Message 3 of 12 , Feb 21, 2004
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          On Sat, Feb 21, 2004 at 09:59:27PM +0100, Eckehard Berns wrote:
          >
          > A quick test based on your commands revealed that (sorry for line
          > breaks)
          >
          > :let $PATH = substitute(system("echo echo '${PATH}' | $SHELL -l"),
          > "\<C-J>$", "", "")
          >
          > worked for tcsh, bash and zsh (as well as sh and csh). The problem here
          > is, though, that the user may not add any output to his/her startup
          > files. Someone executing fortune for example in a startup file would
          > end up in real trouble.
          >
          > Maybe something like (again meant to be put in one line)
          >
          > :let $PATH = substitute(system("echo echo VIMPATH'${PATH}' | $SHELL -l
          > | grep ^VIMPATH | sed -e s/^VIMPATH//"), "\<C-J>$", "", "")
          >
          > would be more successful. My tests went fine.
          >
          > I'm not very experienced in scripting Vim. The grep and sed part might
          > better be handled in Vim itself to save a few fork()s. There should be
          > a test for the shell being one of the known shells also.

          Very good! The part I did not get was passing something to the
          shell via stdin instead of with -c. Also, I would not have thought of
          the motd/fortune problem. For testing, I added 'echo "Have a great
          day!"' to my .bash_profile .

          The following works for me. I think it is more readable to split
          it into two steps. I use a single matchstr() instead of
          grep/sed/substitute(), and "\n" instead of "\<C-J>":

          let s:path = system("echo echo VIMPATH'${PATH}' | $SHELL -l")
          let $PATH = matchstr(s:path, 'VIMPATH\zs.\{-}\ze\n')

          Just to be safe, we should wrap this in a comment and an if ... endif,
          like so:

          " Get the value of $PATH from a login shell.
          " If your shell is not on this list, it may be just because we have not
          " tested it. Try adding it to the list and see if it works. If so,
          " please post a note to the vim-mac list!
          if $SHELL =~ '^\(sh\|csh\|bash\|tcsh\|zsh\)$'
          ...
          endif

          Are there any further comments or improvements? If not, I will add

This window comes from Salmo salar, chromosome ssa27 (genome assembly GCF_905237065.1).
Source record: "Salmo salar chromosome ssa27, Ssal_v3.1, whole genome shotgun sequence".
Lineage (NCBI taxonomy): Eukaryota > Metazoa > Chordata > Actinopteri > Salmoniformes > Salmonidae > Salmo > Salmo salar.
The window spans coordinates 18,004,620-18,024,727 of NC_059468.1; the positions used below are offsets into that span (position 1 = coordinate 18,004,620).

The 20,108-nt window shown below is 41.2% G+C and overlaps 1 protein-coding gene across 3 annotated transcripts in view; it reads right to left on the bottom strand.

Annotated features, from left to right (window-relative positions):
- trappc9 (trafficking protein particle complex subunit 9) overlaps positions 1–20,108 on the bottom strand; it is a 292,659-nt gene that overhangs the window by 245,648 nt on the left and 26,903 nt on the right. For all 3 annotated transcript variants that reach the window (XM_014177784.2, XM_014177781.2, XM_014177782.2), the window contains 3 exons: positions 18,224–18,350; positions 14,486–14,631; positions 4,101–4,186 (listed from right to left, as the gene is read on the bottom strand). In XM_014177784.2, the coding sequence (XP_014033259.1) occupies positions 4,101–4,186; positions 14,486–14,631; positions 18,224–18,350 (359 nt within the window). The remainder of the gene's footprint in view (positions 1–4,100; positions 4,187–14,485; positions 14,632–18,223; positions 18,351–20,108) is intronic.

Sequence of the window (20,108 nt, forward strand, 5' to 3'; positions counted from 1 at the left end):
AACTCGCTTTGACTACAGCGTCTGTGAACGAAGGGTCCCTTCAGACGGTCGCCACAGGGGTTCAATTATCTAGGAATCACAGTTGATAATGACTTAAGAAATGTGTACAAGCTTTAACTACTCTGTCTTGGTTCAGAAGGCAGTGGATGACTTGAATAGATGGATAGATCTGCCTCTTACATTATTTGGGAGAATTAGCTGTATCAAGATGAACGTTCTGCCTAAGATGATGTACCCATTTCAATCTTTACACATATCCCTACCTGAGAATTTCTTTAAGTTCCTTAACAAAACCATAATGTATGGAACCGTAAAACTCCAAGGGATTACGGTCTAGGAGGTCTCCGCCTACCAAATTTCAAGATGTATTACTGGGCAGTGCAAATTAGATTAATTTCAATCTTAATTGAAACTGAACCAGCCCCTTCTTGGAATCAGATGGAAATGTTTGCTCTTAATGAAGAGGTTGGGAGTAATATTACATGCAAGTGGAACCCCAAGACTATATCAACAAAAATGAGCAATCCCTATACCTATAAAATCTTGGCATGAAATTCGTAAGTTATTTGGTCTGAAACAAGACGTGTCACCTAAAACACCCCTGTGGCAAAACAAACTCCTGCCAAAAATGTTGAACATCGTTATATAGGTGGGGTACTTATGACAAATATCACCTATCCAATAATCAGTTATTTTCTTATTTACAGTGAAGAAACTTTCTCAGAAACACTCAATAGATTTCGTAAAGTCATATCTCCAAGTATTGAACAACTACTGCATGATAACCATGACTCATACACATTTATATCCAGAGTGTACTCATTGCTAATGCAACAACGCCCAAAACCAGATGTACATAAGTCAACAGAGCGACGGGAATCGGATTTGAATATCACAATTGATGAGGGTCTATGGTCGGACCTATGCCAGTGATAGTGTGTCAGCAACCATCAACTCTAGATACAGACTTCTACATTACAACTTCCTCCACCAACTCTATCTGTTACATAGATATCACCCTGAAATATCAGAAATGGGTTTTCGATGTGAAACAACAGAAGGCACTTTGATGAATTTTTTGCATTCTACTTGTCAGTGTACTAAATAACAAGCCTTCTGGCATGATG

this to the system vimrc's that I distribute. I do not expect any
          trouble with OS X 10.2.

          --Benji Fisher
        • Eckehard Berns
          ... That works fine for me. And it looks much cleaner the way you put it. ... I had to exchange the ^ for a / to make this work since $SHELL holds the complete
          Message 4 of 12 , Feb 21, 2004
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            > let s:path = system("echo echo VIMPATH'${PATH}' | $SHELL -l")
            > let $PATH = matchstr(s:path, 'VIMPATH\zs.\{-}\ze\n')

            That works fine for me. And it looks much cleaner the way you put it.

            > if $SHELL =~ '^\(sh\|csh\|bash\|tcsh\|zsh\)$'

            I had to exchange the ^ for a / to make this work since $SHELL holds
            the complete path. But besides that I think this is a safe and quite
            complete solution to the PATH problem. I can't think of any more
            problems one might run into.

            --
            Eckehard Berns
          • Emily Jackson
            At 5:49 PM -0600 on Sunday, February 22, 2004, Eckehard Berns ... This works fine for me also (with tcsh). Emily
            Message 5 of 12 , Feb 22, 2004
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              At 5:49 PM -0600 on Sunday, February 22, 2004, Eckehard Berns
              <ecki@...> wrote:

              >> let s:path = system("echo echo VIMPATH'${PATH}' | $SHELL -l")
              >> let $PATH = matchstr(s:path, 'VIMPATH\zs.\{-}\ze\n')
              >
              >That works fine for me. And it looks much cleaner the way you put it.
              >
              >> if $SHELL =~ '^\(sh\|csh\|bash\|tcsh\|zsh\)$'
              >
              >I had to exchange the ^ for a / to make this work since $SHELL holds
              >the complete path. But besides that I think this is a safe and quite
              >complete solution to the PATH problem. I can't think of any more
              >problems one might run into.

              This works fine for me also (with tcsh).

              Emily